After a Cat Show at the Crystal Palace, I usually receive a number of letters requesting information. One asks: "What is a true tortoiseshell like?" Another: "What is a tabby?" and yet another: "What is a blue tabby?" One writes of the "splendid disposition" of his cat, another asks how to cure a cat scratching the furniture, and so on.

After much consideration, and also at the request of many, I have thought it best to publish my notes on cats, their ways, habits, instincts, peculiarities, usefulness, colours, markings, forms, and other qualities that are required as fitting subjects to exhibit at what is now one of the instituted exhibitions of "The land we live in," and also the Folk and other lore, both ancient and modern, respecting them.

It is many years ago that, when thinking of the large number of cats kept in London alone, I conceived the idea that it would be well to hold "Cat Shows," so that the different breeds, colours, markings, etc., might be more carefully attended to, and the domestic cat, sitting in front of the fire, would then possess a beauty and an attractiveness to its owner unobserved and unknown because uncultivated heretofore. Prepossessed with this view of the subject, I called on my friend Mr. Wilkinson, the then manager of the Crystal Palace. With his usual businesslike clear-headedness, he saw it was "a thing to be done." In a few days I presented my scheme in full working order: the schedule of prizes, the price of entry, the number of classes, and the points by which they would be judged, the number of prizes in each class, their amount, the different varieties of colour, form, size, and sex for which they were to be given; I also made a drawing of the head of a cat to be printed in black on yellow paper for a posting bill.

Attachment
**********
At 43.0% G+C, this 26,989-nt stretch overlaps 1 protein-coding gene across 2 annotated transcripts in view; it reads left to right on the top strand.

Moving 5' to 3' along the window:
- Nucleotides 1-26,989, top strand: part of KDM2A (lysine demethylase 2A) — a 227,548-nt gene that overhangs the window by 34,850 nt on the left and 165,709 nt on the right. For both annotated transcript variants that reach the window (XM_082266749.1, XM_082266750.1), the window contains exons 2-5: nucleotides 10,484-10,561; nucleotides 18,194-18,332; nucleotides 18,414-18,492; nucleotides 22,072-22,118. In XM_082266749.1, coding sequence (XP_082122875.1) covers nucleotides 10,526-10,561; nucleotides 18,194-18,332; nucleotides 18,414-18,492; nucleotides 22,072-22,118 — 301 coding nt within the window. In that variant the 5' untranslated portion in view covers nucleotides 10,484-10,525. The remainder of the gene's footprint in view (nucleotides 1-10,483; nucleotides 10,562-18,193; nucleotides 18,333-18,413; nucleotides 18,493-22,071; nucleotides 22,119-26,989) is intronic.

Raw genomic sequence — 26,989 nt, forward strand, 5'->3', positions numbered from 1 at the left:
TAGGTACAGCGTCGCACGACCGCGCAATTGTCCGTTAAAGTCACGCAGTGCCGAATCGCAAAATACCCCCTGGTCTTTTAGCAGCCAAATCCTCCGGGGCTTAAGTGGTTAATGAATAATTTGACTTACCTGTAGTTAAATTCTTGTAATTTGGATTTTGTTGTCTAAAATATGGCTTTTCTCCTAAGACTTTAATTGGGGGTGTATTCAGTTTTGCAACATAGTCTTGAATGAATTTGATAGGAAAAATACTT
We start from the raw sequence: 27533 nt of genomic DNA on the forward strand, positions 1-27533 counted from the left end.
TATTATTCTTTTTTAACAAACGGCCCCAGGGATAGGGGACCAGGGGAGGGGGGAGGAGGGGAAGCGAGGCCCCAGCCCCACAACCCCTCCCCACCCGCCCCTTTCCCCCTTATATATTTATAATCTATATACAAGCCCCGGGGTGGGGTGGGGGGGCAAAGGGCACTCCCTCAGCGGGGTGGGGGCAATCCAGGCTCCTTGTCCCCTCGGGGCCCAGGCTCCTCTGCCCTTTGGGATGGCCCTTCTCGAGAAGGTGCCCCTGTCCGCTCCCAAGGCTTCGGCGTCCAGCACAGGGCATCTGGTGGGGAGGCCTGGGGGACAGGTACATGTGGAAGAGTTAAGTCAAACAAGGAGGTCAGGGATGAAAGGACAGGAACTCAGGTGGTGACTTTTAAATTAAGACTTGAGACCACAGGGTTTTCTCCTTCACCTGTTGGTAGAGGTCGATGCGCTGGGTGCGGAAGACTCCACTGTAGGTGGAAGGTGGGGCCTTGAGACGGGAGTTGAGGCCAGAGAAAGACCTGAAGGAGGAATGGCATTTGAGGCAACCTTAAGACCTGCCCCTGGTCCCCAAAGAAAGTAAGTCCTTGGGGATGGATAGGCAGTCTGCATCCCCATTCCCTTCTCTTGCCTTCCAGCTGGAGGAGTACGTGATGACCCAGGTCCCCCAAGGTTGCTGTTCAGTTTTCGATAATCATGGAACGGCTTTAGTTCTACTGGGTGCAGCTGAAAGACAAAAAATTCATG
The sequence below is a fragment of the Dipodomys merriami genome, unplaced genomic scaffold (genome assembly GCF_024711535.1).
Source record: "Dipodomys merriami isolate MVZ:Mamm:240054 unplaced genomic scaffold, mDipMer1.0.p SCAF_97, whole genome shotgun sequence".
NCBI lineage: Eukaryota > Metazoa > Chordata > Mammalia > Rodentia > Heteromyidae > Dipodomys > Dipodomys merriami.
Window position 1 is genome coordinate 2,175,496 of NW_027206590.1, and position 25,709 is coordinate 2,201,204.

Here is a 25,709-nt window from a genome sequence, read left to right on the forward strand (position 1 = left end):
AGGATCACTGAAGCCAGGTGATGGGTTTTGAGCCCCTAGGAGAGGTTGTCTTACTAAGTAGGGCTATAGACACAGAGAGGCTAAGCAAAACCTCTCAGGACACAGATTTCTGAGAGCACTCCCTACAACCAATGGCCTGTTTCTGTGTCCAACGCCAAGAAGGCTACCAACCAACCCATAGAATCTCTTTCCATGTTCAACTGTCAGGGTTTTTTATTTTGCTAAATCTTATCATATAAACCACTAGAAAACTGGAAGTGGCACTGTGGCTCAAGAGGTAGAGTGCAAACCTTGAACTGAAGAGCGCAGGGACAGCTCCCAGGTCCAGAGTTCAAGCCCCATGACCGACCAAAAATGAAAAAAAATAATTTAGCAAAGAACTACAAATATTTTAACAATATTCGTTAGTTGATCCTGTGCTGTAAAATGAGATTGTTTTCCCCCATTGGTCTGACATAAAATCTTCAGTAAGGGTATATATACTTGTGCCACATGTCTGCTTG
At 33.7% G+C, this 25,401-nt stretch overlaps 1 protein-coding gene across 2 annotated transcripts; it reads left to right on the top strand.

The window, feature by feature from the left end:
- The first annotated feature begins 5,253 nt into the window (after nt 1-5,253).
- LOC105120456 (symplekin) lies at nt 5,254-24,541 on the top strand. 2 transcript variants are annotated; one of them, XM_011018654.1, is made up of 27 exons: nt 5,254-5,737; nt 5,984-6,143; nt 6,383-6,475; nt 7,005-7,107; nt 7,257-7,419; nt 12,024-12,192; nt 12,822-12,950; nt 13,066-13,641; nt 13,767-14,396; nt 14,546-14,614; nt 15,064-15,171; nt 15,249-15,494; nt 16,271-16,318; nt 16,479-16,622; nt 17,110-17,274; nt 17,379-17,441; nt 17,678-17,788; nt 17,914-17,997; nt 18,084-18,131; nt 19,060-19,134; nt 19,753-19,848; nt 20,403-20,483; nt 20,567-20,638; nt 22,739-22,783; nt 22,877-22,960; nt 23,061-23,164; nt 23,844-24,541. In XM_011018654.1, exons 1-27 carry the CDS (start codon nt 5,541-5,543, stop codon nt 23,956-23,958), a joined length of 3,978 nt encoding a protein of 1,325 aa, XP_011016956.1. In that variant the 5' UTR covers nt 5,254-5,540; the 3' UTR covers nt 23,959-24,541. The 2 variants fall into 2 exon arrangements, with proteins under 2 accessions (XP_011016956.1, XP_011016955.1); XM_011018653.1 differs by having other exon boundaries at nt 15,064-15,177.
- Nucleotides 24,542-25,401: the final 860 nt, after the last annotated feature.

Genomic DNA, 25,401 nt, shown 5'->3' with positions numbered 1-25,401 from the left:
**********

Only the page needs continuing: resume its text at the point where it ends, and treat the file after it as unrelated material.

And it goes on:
Mr. F. Wilson, the Company's naturalist and show manager, then took the matter in charge, worked hard, got a goodly number of cats together, among which was my blue tabby, "The Old Lady," then about fourteen years old, yet the best in the show of its colour and never surpassed, though lately possibly equalled. To my watch-chain I have attached the silver bell she wore at her debut.

My brother, John Jenner Weir, the Rev. J. Macdona, and myself acted as judges, and the result was a success far beyond our most sanguine expectations - so much so that I having made it a labour of love of the feline race, and acting "without fee, gratuity, or reward," the Crystal Palace Company generously presented me with a large silver tankard in token of their high approval of my exertions on behalf of "the Company," and - Cats. Now that a Cat Club is formed, shows are more numerous, and the entries increasing, there is every reason to expect a permanent benefit in every way to one of the most intelligent of (though often much abused) animals.

The First Cat Show